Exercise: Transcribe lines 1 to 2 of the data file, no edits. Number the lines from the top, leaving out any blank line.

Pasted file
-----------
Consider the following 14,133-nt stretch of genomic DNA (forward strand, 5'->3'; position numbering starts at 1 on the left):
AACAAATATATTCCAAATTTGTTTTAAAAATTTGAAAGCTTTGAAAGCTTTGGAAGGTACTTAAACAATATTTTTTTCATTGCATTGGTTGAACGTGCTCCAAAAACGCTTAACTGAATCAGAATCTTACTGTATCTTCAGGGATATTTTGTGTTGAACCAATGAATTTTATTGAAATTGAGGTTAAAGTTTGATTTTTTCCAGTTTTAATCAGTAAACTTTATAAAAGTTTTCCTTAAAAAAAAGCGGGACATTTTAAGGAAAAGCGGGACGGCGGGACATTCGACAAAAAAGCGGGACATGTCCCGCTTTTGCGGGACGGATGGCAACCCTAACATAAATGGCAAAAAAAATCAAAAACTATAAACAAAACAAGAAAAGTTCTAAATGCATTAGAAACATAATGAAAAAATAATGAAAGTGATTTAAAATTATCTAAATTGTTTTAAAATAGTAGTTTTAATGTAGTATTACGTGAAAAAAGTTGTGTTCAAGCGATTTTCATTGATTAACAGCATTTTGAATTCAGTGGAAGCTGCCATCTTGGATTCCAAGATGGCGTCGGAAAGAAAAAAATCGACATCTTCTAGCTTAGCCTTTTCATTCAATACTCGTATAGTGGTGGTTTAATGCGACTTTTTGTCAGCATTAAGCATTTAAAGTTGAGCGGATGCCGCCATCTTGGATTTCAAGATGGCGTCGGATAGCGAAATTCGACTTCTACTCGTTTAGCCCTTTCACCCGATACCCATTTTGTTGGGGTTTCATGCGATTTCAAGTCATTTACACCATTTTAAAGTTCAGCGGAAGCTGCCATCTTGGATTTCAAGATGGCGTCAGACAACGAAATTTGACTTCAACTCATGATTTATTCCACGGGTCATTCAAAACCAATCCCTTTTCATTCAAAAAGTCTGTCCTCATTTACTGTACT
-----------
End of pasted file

Consider the following 14,133-nt stretch of genomic DNA (forward strand, 5'->3'; position numbering starts at 1 on the left):
AACAAATATATTCCAAATTTGTTTTAAAAATTTGAAAGCTTTGAAAGCTTTGGAAGGTACTTAAACAATATTTTTTTCATTGCATTGGTTGAACGTGCTCCAAAAACGCTTAACTGAATCAGAATCTTACTGTATCTTCAGGGATATTTTGTGTTGAACCAATGAATTTTATTGAAATTGAGGTTAAAGTTTGATTTTTTCCAGTTTTAATCAGTAAACTTTATAAAAGTTTTCCTTAAAAAAAAGCGGGACATTTTAAGGAAAAGCGGGACGGCGGGACATTCGACAAAAAAGCGGGACATGTCCCGCTTTTGCGGGACGGATGGCAACCCTAACATAAATGGCAAAAAAAATCAAAAACTATAAACAAAACAAGAAAAGTTCTAAATGCATTAGAAACATAATGAAAAAATAATGAAAGTGATTTAAAATTATCTAAATTGTTTTAAAATAGTAGTTTTAATGTAGTATTACGTGAAAAAAGTTGTGTTCAAGCGATTTTCATTGATTAACAGCATTTTGAATTCAGTGGAAGCTGCCATCTTGGATTCCAAGATGGCGTCGGAAAGAAAAAAATCGACATCTTCTAGCTTAGCCTTTTCATTCAATACTCGTATAGTGGTGGTTTAATGCGACTTTTTGTCAGCATTAAGCATTTAAAGTTGAGCGGATGCCGCCATCTTGGATTTCAAGATGGCGTCGGATAGCGAAATTCGACTTCTACTCGTTTAGCCCTTTCACCCGATACCCATTTTGTTGGGGTTTCATGCGATTTCAAGTCATTTACACCATTTTAAAGTTCAGCGGAAGCTGCCATCTTGGATTTCAAGATGGCGTCAGACAACGAAATTTGACTTCAACTCATGATTTATTCCACGGGTCATTCAAAACCAATCCCTTTTCATTCAAAAAGTCTGTCCTCATTTACTGTACT